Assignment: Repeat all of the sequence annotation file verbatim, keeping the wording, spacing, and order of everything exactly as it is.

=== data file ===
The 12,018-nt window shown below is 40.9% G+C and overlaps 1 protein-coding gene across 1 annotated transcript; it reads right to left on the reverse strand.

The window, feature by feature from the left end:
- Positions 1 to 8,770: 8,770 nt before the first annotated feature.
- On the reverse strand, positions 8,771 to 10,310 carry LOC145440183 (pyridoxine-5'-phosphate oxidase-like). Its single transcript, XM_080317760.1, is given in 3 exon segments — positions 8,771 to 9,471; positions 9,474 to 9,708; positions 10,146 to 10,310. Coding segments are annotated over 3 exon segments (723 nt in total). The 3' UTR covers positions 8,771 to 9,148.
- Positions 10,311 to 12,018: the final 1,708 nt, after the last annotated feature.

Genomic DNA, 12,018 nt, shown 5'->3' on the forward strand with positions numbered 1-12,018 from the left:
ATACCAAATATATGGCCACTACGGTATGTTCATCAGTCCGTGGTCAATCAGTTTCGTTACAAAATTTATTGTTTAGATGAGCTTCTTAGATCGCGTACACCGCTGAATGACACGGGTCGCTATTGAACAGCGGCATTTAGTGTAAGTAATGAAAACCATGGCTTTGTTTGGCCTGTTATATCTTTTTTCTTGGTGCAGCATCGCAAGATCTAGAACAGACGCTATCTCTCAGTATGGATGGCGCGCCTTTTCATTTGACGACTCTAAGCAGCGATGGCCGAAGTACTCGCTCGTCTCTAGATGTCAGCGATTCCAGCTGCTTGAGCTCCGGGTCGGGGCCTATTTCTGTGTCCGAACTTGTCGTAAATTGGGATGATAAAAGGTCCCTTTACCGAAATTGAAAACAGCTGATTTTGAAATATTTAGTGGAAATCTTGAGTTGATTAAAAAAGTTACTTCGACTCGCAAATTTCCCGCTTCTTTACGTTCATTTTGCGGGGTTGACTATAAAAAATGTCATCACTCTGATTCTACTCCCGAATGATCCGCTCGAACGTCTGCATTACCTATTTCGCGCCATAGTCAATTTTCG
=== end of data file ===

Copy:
The 12,018-nt window shown below is 40.9% G+C and overlaps 1 protein-coding gene across 1 annotated transcript; it reads right to left on the reverse strand.

The window, feature by feature from the left end:
- Positions 1 to 8,770: 8,770 nt before the first annotated feature.
- On the reverse strand, positions 8,771 to 10,310 carry LOC145440183 (pyridoxine-5'-phosphate oxidase-like). Its single transcript, XM_080317760.1, is given in 3 exon segments — positions 8,771 to 9,471; positions 9,474 to 9,708; positions 10,146 to 10,310. Coding segments are annotated over 3 exon segments (723 nt in total). The 3' UTR covers positions 8,771 to 9,148.
- Positions 10,311 to 12,018: the final 1,708 nt, after the last annotated feature.

Genomic DNA, 12,018 nt, shown 5'->3' on the forward strand with positions numbered 1-12,018 from the left:
ATACCAAATATATGGCCACTACGGTATGTTCATCAGTCCGTGGTCAATCAGTTTCGTTACAAAATTTATTGTTTAGATGAGCTTCTTAGATCGCGTACACCGCTGAATGACACGGGTCGCTATTGAACAGCGGCATTTAGTGTAAGTAATGAAAACCATGGCTTTGTTTGGCCTGTTATATCTTTTTTCTTGGTGCAGCATCGCAAGATCTAGAACAGACGCTATCTCTCAGTATGGATGGCGCGCCTTTTCATTTGACGACTCTAAGCAGCGATGGCCGAAGTACTCGCTCGTCTCTAGATGTCAGCGATTCCAGCTGCTTGAGCTCCGGGTCGGGGCCTATTTCTGTGTCCGAACTTGTCGTAAATTGGGATGATAAAAGGTCCCTTTACCGAAATTGAAAACAGCTGATTTTGAAATATTTAGTGGAAATCTTGAGTTGATTAAAAAAGTTACTTCGACTCGCAAATTTCCCGCTTCTTTACGTTCATTTTGCGGGGTTGACTATAAAAAATGTCATCACTCTGATTCTACTCCCGAATGATCCGCTCGAACGTCTGCATTACCTATTTCGCGCCATAGTCAATTTTCG